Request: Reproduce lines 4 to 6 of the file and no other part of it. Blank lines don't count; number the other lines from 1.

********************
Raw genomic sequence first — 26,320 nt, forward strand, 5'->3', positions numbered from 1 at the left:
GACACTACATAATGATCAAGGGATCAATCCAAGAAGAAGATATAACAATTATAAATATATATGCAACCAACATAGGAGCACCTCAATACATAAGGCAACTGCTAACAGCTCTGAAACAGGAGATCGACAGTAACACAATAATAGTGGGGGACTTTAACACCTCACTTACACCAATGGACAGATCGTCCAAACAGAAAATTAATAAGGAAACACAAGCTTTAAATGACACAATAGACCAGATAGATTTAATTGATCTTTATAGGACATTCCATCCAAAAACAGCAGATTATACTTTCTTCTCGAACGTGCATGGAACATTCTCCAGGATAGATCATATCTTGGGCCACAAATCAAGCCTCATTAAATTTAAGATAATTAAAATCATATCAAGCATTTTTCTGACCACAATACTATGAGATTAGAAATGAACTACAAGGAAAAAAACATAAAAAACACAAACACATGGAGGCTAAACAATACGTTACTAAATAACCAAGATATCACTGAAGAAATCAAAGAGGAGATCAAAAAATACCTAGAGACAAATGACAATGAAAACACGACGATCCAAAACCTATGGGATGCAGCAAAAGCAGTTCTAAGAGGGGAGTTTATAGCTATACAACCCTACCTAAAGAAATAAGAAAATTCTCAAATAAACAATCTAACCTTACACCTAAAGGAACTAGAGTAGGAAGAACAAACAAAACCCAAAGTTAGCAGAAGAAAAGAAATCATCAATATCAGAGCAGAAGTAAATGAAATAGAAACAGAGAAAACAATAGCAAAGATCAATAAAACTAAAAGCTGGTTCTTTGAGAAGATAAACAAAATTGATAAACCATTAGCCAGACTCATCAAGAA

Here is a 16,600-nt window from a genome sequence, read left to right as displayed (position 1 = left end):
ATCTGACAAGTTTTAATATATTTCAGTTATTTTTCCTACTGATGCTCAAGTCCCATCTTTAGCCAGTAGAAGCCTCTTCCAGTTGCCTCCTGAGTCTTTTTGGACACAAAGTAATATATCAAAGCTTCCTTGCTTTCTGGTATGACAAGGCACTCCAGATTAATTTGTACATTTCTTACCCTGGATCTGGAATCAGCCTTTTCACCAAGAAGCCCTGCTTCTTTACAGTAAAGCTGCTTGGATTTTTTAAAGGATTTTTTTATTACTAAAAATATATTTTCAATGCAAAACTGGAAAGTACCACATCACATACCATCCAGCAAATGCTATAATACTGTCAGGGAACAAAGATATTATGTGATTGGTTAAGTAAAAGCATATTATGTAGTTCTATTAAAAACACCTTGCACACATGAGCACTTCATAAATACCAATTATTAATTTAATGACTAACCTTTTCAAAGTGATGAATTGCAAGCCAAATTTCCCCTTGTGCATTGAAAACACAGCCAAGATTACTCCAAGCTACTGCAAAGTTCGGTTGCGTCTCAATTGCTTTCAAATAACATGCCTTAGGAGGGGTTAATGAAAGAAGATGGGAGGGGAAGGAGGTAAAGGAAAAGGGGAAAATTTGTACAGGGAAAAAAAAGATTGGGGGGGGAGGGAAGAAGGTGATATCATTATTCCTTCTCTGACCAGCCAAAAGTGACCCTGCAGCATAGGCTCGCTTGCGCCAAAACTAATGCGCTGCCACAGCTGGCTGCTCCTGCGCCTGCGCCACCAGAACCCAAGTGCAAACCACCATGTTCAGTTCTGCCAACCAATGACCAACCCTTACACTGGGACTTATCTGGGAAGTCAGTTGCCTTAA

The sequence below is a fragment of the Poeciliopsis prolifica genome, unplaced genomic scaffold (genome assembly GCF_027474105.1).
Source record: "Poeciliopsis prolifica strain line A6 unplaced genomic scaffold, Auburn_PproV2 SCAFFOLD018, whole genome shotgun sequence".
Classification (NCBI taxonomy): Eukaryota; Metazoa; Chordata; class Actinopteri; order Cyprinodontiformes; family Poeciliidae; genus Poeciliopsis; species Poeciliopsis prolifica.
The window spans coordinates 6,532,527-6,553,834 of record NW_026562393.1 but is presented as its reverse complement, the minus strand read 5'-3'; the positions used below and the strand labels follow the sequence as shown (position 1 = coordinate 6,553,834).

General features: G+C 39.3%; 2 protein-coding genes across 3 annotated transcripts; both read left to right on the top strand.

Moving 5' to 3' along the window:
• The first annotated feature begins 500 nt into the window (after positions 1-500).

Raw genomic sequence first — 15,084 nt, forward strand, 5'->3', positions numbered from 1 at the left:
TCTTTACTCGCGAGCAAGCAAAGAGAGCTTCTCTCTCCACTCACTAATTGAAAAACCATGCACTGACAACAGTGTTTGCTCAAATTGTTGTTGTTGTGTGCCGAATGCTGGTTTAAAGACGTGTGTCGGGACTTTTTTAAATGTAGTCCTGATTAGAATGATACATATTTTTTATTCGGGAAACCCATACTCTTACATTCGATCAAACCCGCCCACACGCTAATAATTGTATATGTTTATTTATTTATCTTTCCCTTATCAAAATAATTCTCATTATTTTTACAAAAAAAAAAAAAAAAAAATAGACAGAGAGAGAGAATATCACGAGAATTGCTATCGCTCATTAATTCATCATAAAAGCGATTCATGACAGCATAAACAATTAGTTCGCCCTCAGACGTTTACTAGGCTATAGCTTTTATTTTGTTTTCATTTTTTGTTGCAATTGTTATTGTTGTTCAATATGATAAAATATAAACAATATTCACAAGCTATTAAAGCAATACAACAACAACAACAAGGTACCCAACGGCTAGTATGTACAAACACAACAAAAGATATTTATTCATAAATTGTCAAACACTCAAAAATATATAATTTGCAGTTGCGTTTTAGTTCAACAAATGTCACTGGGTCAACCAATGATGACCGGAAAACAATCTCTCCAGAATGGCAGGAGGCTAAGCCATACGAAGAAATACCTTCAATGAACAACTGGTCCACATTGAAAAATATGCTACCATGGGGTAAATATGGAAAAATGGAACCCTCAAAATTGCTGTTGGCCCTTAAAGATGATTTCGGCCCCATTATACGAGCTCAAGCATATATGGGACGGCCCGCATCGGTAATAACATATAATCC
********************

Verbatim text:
ATCTGACAAGTTTTAATATATTTCAGTTATTTTTCCTACTGATGCTCAAGTCCCATCTTTAGCCAGTAGAAGCCTCTTCCAGTTGCCTCCTGAGTCTTTTTGGACACAAAGTAATATATCAAAGCTTCCTTGCTTTCTGGTATGACAAGGCACTCCAGATTAATTTGTACATTTCTTACCCTGGATCTGGAATCAGCCTTTTCACCAAGAAGCCCTGCTTCTTTACAGTAAAGCTGCTTGGATTTTTTAAAGGATTTTTTTATTACTAAAAATATATTTTCAATGCAAAACTGGAAAGTACCACATCACATACCATCCAGCAAATGCTATAATACTGTCAGGGAACAAAGATATTATGTGATTGGTTAAGTAAAAGCATATTATGTAGTTCTATTAAAAACACCTTGCACACATGAGCACTTCATAAATACCAATTATTAATTTAATGACTAACCTTTTCAAAGTGATGAATTGCAAGCCAAATTTCCCCTTGTGCATTGAAAACACAGCCAAGATTACTCCAAGCTACTGCAAAGTTCGGTTGCGTCTCAATTGCTTTCAAATAACATGCCTTAGGAGGGGTTAATGAAAGAAGATGGGAGGGGAAGGAGGTAAAGGAAAAGGGGAAAATTTGTACAGGGAAAAAAAAGATTGGGGGGGGAGGGAAGAAGGTGATATCATTATTCCTTCTCTGACCAGCCAAAAGTGACCCTGCAGCATAGGCTCGCTTGCGCCAAAACTAATGCGCTGCCACAGCTGGCTGCTCCTGCGCCTGCGCCACCAGAACCCAAGTGCAAACCACCATGTTCAGTTCTGCCAACCAATGACCAACCCTTACACTGGGACTTATCTGGGAAGTCAGTTGCCTTAA

The sequence below is a fragment of the Poeciliopsis prolifica genome, unplaced genomic scaffold (genome assembly GCF_027474105.1).
Source record: "Poeciliopsis prolifica strain line A6 unplaced genomic scaffold, Auburn_PproV2 SCAFFOLD018, whole genome shotgun sequence".